Gloucester City Council has been hit with a hefty £100,000 fine by the Information Commissioner's Office (ICO) for failing to secure its systems from the Heartbleed OpenSSL security flaw - and seeing its systems breached as a result.
The attacker, exploiting the Council's unpatched systems, managed to access its employees' sensitive personal information and to compromise more than 30,000 emails containing personal and financial information.
The ICO has come down especially hard on the Council because it explicitly warned organisations, both public sector and private sector, of the risks posed by Heartbleed and the importance of comprehensively patching accordingly.
The ICO claims that the Council failed to fix the vulnerability "in a timely manner" and that this resulted in a visit from "Anonymous" and the loss of data.
"This was a serious oversight on the part of Gloucester City Council. The attack happened when the organisation was outsourcing their IT systems. A lack of oversight of this outsourcing, along with inadequate security measures on sensitive emails, left them vulnerable to an attack," said Sally Anne Poole, group enforcement manager at the ICO.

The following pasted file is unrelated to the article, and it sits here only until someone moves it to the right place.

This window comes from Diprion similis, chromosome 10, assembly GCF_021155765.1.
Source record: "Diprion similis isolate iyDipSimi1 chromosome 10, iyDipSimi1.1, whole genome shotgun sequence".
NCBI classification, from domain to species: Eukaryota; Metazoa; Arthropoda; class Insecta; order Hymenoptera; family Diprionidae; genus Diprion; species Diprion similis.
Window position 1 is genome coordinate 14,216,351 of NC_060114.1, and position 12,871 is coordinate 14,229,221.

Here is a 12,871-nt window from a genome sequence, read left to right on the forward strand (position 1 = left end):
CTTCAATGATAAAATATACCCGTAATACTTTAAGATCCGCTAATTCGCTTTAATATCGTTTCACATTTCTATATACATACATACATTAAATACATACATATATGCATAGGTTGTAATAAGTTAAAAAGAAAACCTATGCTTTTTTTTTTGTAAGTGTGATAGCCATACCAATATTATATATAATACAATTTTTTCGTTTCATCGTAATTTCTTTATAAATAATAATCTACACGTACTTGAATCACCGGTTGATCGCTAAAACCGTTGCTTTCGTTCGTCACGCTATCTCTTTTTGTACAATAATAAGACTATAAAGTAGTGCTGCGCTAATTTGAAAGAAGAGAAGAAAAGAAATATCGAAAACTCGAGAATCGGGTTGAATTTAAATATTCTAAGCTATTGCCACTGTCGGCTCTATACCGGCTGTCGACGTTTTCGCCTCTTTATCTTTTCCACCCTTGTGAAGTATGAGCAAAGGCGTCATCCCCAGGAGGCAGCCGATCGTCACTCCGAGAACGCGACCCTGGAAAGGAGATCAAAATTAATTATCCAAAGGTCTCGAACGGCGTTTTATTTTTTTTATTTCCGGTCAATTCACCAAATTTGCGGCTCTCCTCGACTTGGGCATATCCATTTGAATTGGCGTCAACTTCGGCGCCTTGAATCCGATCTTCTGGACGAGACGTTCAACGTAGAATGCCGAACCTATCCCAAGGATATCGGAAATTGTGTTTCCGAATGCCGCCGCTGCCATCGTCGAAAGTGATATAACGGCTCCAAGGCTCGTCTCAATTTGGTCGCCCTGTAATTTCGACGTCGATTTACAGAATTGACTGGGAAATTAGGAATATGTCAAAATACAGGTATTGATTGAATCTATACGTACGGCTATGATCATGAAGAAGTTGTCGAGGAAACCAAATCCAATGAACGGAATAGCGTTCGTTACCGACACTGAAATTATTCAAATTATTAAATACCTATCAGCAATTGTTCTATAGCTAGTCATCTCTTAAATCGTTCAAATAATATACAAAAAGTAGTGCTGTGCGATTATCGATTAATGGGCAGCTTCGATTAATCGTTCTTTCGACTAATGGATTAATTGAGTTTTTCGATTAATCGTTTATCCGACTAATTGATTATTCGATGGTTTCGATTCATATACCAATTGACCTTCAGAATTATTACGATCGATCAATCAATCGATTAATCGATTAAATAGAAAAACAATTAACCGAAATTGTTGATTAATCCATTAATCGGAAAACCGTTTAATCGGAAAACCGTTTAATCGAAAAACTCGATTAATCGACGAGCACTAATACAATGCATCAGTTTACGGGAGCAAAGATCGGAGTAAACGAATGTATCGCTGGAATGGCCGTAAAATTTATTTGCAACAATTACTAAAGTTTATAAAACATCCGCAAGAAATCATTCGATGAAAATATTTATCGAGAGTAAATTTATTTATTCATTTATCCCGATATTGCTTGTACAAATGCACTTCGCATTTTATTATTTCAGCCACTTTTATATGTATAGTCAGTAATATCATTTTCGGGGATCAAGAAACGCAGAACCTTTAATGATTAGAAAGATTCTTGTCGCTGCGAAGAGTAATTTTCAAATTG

"The ICO investigation found that the council did not have sufficient processes in place to ensure its systems had been updated while changes to suppliers were made.
The attacker contacted them claiming to be part of Anonymous, a loose collective behind a series of attacks on websites. The Council should have known that, in the wrong hands, this type of sensitive information could cause substantial distress to staff.
"Businesses and organisations must understand they need to do everything they can to keep people's personal information safe and that includes being extra vigilant during periods of change or uncertainty."
Security firms have moved on from warning people about Heartbleed - which ought to have been patched in 2014 - in favour of WannaCry, but at least one has some sympathy with the council.
"This is a very serious and overt omission indeed. However, I doubt it would be fair or reasonable to shift the blame to the city council. As with many other small cities, they must have blindly relied on a local IT supplier," said Ilia Kolochenko, CEO of web security firm, High-Tech Bridge.
"Negligence of the supplier is likely to be the proximate cause of the breach. The city should explore available legal avenues to claim damages and compensation from the supplier."
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